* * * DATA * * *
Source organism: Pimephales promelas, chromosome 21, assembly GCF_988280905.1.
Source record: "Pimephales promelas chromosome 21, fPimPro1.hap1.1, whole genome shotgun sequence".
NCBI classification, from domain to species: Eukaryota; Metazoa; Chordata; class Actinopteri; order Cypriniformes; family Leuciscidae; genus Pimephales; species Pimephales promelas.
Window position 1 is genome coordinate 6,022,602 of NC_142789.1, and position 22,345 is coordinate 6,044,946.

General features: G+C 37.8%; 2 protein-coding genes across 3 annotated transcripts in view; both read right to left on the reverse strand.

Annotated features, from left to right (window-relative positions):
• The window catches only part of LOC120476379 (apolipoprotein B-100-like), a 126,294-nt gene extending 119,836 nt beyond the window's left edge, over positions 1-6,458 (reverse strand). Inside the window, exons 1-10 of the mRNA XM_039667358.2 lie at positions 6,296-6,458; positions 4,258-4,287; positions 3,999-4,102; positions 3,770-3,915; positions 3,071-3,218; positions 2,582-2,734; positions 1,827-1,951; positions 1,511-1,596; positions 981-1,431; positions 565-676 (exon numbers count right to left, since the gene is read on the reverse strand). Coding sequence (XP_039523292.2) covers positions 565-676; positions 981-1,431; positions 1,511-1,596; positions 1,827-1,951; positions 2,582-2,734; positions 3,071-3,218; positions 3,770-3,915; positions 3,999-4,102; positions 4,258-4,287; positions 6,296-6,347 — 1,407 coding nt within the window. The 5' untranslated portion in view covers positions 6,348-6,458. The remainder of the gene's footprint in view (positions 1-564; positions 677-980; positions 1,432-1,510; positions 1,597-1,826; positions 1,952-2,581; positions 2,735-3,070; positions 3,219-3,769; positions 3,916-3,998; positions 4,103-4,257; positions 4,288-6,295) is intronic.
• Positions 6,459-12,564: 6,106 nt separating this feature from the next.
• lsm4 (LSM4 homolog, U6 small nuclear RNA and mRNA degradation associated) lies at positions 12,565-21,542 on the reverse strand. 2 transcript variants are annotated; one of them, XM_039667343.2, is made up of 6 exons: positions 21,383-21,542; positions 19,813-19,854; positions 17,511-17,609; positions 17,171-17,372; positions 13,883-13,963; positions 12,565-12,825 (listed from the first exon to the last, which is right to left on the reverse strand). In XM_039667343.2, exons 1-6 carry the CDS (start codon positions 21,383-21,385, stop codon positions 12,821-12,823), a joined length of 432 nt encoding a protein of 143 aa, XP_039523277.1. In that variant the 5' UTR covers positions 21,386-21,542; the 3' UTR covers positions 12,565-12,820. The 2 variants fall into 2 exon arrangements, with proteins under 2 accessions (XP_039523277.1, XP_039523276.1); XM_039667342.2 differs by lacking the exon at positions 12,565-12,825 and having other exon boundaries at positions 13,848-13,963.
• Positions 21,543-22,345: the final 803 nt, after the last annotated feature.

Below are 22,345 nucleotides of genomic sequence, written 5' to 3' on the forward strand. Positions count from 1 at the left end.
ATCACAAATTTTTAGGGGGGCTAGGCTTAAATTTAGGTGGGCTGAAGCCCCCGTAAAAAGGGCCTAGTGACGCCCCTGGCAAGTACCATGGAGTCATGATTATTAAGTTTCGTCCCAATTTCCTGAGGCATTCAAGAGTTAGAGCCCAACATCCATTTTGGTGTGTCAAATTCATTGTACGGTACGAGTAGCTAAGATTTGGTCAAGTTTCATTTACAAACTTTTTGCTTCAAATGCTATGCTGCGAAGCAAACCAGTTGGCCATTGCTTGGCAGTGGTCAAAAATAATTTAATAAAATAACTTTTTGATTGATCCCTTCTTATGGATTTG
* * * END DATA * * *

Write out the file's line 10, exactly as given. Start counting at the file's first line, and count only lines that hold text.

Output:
• Positions 21,543-22,345: the final 803 nt, after the last annotated feature.